30th January 2009 Speeches
My speech for the Chancellor’s Lecture at the University of Kent at Canterbury
‘Canterbury Cathedral has many claims to fame and infamy. But it is likely that its most consequential secular event – after Thomas Becket’s unfortunate demise in the north-east transept – took place 23 years ago next month. I refer to the signing of the Treaty of Canterbury by Margaret Thatcher and Francois Mitterrand; the treaty which enabled the Channel Tunnel to be built.
To paraphrase Mao when asked about the long-term effect of the French Revolution, it is too soon to say what will be the long-term consequences of the Channel Tunnel. Indeed, historians still argue about the Murder in the Cathedral and what it meant for the Reformation four centuries later. But for those of us seeking to fashion a better future with the imperfect aid of past experience, it is never too soon to study the past for inspiration. In respect of the Channel Tunnel and the wider London to Paris high-speed rail project, there is nowhere better to do so than here in Canterbury at the University of Kent.
The time is also propitious, for the key transport policy issue of the next year is whether, and how, to proceed with a new North-South high speed rail line, following the Government’s decision on 15 th January to establish a company, High Speed Two, to propose such a line. This is not only a transport question. It has fundamental social, political and economic implications for the country at large, and decisions need to be based on our best assessment of past experience. So here are some of my reflections on the London to Paris high-speed line.
The line from London to Paris, as it has come to life over the last quarter of a century, consists of four inter-related projects: first, the 207 mile high-speed line from Paris to Calais, which opened in 1993; second, the Channel Tunnel, which opened a year later in 1994; third, the 68 mile Channel Tunnel Rail Link which opened in two stages, Folkestone to Fawkham near Gravesend in 2003 and then on to London in November 2007; and last but certainly not least, the renovation and enlargement of Gilbert Scott’s neo-Gothic masterpiece of St Pancras as the terminus for what is now called High Speed One.
Let me take these four distinct projects in turn, seeking to draw lessons in each case.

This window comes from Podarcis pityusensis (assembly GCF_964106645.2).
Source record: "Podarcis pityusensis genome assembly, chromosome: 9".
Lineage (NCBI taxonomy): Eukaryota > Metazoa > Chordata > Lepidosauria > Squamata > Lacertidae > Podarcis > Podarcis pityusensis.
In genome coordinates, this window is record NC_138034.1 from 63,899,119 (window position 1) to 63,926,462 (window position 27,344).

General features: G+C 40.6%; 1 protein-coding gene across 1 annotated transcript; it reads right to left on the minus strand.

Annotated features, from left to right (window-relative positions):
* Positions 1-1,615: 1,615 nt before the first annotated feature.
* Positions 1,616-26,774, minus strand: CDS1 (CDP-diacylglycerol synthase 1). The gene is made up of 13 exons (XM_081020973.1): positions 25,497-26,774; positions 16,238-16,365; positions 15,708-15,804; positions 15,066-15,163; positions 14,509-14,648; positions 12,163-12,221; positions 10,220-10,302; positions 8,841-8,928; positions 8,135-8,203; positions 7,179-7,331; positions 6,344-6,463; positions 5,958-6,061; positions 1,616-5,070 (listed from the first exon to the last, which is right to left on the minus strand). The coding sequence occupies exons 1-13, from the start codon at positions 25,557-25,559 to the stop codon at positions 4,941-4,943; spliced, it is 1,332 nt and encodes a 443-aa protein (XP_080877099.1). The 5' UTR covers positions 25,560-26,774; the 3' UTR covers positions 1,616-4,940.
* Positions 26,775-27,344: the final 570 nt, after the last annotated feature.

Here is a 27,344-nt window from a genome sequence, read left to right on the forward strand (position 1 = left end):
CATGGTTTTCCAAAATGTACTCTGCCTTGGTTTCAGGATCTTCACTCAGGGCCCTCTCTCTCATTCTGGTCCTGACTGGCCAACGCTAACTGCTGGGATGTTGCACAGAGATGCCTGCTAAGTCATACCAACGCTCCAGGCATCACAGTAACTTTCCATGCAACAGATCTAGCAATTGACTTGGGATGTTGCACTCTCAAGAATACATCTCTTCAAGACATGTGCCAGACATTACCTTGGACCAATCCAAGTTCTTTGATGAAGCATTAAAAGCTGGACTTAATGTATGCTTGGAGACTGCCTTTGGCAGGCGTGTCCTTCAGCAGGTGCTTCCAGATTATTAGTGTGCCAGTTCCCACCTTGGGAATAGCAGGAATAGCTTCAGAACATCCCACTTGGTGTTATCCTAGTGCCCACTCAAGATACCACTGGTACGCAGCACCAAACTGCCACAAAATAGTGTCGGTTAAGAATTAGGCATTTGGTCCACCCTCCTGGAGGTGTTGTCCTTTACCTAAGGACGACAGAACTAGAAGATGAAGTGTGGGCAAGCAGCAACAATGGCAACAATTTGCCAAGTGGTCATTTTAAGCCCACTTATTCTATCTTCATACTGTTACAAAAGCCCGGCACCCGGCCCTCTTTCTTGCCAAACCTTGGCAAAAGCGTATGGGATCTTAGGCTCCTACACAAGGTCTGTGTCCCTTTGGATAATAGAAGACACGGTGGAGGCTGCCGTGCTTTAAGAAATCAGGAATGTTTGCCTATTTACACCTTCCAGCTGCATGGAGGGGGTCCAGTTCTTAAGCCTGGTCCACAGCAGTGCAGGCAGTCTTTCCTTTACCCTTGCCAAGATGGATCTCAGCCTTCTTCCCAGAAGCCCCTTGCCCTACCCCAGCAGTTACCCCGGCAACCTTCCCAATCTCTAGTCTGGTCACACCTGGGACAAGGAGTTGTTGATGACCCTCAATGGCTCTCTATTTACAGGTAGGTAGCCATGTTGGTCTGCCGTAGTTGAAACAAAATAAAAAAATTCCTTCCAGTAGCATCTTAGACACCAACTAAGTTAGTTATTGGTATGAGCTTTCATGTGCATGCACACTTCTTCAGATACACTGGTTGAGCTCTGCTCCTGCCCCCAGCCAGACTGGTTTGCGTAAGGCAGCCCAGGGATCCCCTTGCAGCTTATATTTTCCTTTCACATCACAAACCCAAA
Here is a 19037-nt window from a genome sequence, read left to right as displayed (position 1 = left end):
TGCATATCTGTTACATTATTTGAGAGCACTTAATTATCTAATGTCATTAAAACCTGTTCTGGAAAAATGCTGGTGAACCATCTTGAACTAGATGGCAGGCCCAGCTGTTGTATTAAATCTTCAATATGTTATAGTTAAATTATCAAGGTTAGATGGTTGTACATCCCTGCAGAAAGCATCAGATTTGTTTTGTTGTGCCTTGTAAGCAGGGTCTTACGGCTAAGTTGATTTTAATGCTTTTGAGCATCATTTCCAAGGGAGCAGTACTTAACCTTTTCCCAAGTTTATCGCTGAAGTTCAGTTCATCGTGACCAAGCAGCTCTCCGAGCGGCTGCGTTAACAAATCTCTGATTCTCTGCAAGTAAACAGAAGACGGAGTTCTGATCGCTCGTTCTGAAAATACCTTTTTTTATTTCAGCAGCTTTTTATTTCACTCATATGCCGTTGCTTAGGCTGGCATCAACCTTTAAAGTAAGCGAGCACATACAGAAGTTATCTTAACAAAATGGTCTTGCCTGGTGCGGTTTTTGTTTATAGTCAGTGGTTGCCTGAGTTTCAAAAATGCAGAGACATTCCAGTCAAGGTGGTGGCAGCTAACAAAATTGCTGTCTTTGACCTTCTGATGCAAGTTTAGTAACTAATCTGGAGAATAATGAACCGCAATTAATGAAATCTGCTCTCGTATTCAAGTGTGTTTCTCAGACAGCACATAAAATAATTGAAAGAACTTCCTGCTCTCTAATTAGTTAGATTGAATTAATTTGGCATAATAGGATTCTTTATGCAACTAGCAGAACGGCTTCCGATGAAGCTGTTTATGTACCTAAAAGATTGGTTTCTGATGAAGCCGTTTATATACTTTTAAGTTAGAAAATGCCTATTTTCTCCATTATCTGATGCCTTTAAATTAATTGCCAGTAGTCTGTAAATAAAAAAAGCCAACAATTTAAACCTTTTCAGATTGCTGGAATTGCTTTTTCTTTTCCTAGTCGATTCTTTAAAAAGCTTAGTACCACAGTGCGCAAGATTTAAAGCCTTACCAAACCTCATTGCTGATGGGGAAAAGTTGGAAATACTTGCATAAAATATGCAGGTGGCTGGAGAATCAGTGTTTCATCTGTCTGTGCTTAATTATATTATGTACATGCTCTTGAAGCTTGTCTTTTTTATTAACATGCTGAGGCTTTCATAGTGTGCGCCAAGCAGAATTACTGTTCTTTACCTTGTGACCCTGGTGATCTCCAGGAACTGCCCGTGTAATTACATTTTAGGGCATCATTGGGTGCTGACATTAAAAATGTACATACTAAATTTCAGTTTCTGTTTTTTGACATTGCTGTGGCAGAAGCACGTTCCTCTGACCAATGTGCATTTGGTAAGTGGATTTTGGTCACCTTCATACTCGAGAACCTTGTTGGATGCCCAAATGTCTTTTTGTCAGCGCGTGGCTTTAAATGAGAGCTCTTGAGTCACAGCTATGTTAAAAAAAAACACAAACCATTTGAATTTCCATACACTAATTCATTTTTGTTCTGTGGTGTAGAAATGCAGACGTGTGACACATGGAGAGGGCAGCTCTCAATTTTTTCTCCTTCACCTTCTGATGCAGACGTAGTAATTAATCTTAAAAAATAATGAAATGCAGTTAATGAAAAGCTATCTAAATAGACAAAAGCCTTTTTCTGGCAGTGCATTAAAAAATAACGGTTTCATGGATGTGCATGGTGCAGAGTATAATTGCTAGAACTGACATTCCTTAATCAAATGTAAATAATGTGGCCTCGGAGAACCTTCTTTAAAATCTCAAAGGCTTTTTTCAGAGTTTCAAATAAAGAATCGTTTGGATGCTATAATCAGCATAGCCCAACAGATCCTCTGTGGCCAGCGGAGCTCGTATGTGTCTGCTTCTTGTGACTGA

Paris to Calais
It is significant and symbolic that the first part of the London to Paris project to open was the French high-speed line from Paris to Calais.
For the French, the TGV is not just a train but a vision of the future and a means to bring it about. It is a force for national integration and regeneration and a source of intense national pride, as much as a faster and more efficient means of transport providing additional inter-city rail capacity. This higher purpose was there from the start. After the initial success of the Paris to Lyon line, which in 1981 cut the journey time for the 264 miles to under two hours, SNCF as early as 1983 published a strategic plan for four further lines to be built by 2000 – extending the first line from Lyon to Marseilles in the south, and new lines from Paris to Lille in the north, Alsace in the east and Le Mans going west. All four of the planned lines are now in operation as the creation of a national TGV network became a cross-party priority for successive French governments. The current French Prime Minister, Francois Fillon, recently described the TGV as one of the two infrastructural transformations of modern France; the other being energy independence through the French nuclear programme.
So from the outset of the London to Paris project, a Paris to Calais TGV was part of the wider French high-speed programme. A crucial aspect was the decision to route the line via Lille, not the most direct route from Paris to Calais, both to help regenerate – with some success – one of France’s more depressed industrial cities and also to provide a rail interchange – also successfully, over time – for other north European cities, starting with the high-speed line from Lille to Brussels which opened in 1997. The Brussels-Amsterdam high-speed line, about to open, will give a three hour through service from Paris to
All this was in stark contrast to Britain, where the London to Paris project was never part of a wider national plan. The very name given to our proposed new line to the tunnel – the “Channel Tunnel Rail Link” – says it all.